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Analysis: France simplifies offshore appeals

FRANCE: The French government has taken steps to simplify the complex appeal process for offshore wind and cut the number and length of court cases.

A single court in Nantes will deal with all appeals against offshore wind projects in France (pic: Pymouss44)
A single court in Nantes will deal with all appeals against offshore wind projects in France (pic: Pymouss44)

A decree published on 10 January will establish a single appeals court at Nantes for offshore renewable-energy projects, in place of the plethora of jurisdictions currently involved; reduce the appeals period; and lengthen the possible validity of the authorisations.

The industry welcomed the move. "The application of the decree will contribute not only to securing the pace of development of offshore wind, but also to simplifying the administrative procedures and the handling of legal cases," French wind association FEE said.

From February, the administrative court in Nantes will be responsible for hearing all appeals concerning authorisations for offshore installations, including permission to occupy the maritime domain, grid connections and port works.

The court must reach a decision within 12 months, although there are no sanctions if it fails to do so.

Appeals must be lodged within four months of the decision being announced, rather than the somewhat absurd timeframe of within six months from when the facility starts operating, under which it currently operates.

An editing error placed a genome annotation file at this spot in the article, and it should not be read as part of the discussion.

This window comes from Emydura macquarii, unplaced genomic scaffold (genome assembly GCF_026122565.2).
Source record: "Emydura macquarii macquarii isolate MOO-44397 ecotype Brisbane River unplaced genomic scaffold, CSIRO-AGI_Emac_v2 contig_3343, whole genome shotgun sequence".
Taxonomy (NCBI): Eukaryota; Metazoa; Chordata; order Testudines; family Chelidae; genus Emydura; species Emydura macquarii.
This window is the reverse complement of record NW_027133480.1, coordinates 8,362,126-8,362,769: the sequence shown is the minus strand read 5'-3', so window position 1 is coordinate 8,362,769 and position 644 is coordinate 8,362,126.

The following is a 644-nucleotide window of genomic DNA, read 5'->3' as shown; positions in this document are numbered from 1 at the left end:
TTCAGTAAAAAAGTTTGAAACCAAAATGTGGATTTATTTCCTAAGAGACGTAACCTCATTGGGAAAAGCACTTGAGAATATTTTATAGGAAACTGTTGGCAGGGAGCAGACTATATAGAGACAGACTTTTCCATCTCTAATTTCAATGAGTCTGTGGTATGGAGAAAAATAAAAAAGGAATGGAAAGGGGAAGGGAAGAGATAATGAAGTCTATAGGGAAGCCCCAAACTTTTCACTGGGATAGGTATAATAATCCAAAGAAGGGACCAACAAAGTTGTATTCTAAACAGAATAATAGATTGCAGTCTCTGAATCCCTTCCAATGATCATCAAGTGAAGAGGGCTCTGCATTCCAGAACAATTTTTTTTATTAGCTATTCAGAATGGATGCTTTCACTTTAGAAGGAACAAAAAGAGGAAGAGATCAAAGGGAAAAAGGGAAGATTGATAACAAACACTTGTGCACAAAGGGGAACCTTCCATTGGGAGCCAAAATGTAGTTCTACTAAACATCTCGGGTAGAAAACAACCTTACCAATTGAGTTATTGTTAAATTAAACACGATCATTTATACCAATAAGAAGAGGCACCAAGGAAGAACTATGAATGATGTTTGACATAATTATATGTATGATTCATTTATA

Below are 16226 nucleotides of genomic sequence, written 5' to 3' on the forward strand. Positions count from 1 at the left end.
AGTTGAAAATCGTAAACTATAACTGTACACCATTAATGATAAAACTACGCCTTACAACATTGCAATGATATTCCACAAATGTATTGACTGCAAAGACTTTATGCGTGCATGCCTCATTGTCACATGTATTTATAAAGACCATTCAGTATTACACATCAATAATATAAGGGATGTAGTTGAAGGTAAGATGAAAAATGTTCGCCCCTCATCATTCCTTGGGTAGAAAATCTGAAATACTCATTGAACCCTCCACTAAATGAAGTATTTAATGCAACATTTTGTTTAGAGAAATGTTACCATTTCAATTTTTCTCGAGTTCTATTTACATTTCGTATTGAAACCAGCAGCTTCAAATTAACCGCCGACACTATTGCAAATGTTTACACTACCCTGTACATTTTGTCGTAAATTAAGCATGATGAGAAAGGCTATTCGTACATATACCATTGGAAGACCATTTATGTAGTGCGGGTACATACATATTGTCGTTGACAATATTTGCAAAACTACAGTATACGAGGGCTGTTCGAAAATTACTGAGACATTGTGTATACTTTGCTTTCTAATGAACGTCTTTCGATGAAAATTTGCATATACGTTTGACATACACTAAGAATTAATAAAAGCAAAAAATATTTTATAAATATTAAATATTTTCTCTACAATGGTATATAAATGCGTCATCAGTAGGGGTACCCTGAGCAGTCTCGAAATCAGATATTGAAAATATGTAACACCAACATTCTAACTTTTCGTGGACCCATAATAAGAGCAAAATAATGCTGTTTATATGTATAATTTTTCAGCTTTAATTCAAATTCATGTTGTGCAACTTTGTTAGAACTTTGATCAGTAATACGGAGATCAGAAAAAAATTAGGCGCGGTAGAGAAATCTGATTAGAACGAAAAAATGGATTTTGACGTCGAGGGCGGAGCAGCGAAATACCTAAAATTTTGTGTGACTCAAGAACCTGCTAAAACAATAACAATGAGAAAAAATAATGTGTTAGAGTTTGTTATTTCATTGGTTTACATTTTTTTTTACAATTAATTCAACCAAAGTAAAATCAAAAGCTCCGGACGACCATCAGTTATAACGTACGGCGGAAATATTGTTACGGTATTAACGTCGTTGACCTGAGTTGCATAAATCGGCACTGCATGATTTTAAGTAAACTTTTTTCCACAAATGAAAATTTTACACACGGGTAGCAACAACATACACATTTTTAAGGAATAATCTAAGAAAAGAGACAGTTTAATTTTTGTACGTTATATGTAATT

Operators can also request that the validity of permits be extended for up to an extra six years, on top of the ten years already allowed, if the operator has been unable to start work within three years for reasons outside its control. And the concession is extended from 30 years to 40.

These measures should not only help speed up deployment, but also "help reduce costs by reducing risk when companies make the final investment decision, which is often several years before the facility comes into production", noted trade body SER.

As ever, it remains to be seen how things work in practice, especially as it is very likely the planned French offshore projects will be attacked in the courts.

This simplification is "a good start, but it now depends how it's implemented in reality," said Lucas Robin-Chevallier, FEE's special adviser on laws and regulations.

Meanwhile, there was good news for the Courseulles-sur-Mer, St-Nazaire and Fecamp projects. The commission overseeing public enquiries recently issued favourable opinions for the projects as part of the permitting process for the concessions to use the public maritime domain and carry out associated work under environmental law.

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